First look at Fitbit's long-awaited $300 Fitbit Ionic smartwatch

Laverne Mann
August 29, 2017

Somewhere along the lines, while it was hard at work on the Ionic, it occurred to Fitbit that it really ought to make a pair of Bluetooth headphones, too. This wasn't a secret.

Fitbit launched their first smartwatch, the Fitbit Ionic today, and while the device was always expected to be cross-platform the company did not explicitly confirm support for Windows Phone/ Windows 10 Mobile. New sensor technology is also featured called the "SpO2" sensor that estimates oxygen levels in the blood.

The Fitbit Ionic manages to fit-no pun intended-a Global Positioning System sensor, a heart rate sensor, a "multi-day battery" rated at more than four days, a Near Field Communications (NFC) chip for contactless payments, enough storage for music (plus Pandora support and Bluetooth headphone support), and water resistance into a device that's not much thicker than conventional wristwear. Fitbit says that it has partnered with Strava, Starbucks, and Pandora. Most smartwatches have pitiful battery life, but Fitbit promises four days on a single charge, even with Global Positioning System use. To make Visa purchases using the Fitbit Ionic device, users simply load an eligible Visa credit or debit card on the Fitbit companion app and hold the smartwatch near an NFC-enabled terminal for a simple and secure way to make purchases on the go.

Of course, the new smartwatch can be used to track all sorts of workouts too and Fitbit has included a bunch of new features such as automatic pause option in running mode when you stop at traffic lights and such. With the Fitbit Coach and Fitstar apps, users can select video and audio workouts, for example "10 minute abs", to be guided through an exercise session. While some Fitbit devices are able to control what was playing on your phone, you can store up to 300 songs, podcasts and audiobooks on Ionic and play them in the new Music app. It will let customers pay for their items right from the smartwatch anywhere contactless payments are accepted. The smartwatch is about to hit stores sometime in October and will have to meet exceedingly high expectations if it is going to compete with the competition. (For example, the orange watch is paired with a blue band to somewhat mimic the intersection of Mars and Matt Damon in The Martian.) For a more personal touch, Fitbit has developed an easy swapping method via a button on the underside of the band that quickly snaps and unsnaps it in place.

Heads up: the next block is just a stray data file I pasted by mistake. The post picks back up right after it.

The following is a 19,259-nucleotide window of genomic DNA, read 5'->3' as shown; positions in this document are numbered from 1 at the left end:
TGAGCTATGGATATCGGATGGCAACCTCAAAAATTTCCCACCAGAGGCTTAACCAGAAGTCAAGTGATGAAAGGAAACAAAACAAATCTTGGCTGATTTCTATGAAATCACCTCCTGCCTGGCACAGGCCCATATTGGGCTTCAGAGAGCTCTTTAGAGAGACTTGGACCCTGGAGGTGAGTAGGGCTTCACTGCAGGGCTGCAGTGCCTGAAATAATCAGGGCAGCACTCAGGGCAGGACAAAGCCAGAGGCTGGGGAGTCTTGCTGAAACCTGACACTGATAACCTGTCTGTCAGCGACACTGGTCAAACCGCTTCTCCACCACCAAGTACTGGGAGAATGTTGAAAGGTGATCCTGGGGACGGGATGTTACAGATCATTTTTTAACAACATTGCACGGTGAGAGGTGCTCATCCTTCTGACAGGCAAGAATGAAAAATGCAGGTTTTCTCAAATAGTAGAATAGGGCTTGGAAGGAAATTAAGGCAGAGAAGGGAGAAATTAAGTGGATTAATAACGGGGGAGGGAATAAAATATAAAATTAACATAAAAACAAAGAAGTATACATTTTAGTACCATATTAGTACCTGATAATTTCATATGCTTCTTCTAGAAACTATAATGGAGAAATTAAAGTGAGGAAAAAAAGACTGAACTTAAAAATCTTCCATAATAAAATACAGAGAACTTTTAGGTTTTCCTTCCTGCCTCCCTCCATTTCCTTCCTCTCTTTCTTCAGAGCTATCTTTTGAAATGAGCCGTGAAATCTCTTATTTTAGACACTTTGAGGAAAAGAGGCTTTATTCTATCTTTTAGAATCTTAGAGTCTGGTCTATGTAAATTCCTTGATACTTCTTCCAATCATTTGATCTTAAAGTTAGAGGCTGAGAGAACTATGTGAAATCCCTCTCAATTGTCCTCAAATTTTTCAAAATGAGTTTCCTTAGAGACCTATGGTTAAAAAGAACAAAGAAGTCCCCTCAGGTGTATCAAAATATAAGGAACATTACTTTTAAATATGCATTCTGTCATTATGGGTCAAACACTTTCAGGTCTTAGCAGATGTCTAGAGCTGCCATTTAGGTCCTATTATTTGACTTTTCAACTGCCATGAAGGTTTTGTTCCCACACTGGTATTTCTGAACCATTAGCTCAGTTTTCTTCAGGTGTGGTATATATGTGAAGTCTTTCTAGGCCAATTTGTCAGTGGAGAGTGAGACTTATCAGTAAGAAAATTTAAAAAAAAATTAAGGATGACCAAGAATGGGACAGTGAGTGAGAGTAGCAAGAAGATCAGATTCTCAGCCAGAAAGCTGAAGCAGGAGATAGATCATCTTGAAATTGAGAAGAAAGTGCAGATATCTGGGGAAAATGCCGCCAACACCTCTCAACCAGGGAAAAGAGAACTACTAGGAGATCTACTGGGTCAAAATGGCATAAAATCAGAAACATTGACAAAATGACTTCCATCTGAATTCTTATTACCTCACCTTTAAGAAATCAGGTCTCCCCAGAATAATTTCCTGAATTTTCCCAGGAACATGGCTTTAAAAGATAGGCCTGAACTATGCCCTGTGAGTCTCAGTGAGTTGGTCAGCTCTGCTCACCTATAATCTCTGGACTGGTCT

Fitbit is teaming up with Adidas to launch a special edition of its Ionic smartwatch, but it won't be landing until next year.

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The profile when wearing the Fitbit Ionic is quite thin.

At least the Ionic is a much better-looking device than its predecessor, the Blaze.

While Fitbit says it's encouraging fitness app developers to build versions for Ionic, developers won't be limited to just fitness apps. The Fitbit app software development kit (SDK) will be open to developers in September 2017. The headphones will go on sale in October alongside the Ionic. It also has access to Fitbit's app store, which we think has a lot to catch up with other app stores like Android Wear and Tizen. After spending close to a week with the Ionic, I'm impressed by what it offers and also what it promises.

Fitbit is also getting ready to ship an upgraded version of its Wi-Fi scale. The cost is $129.95 and it is available for pre-order with shipments in 4-5 weeks.

Other reports by MaliBehiribAe

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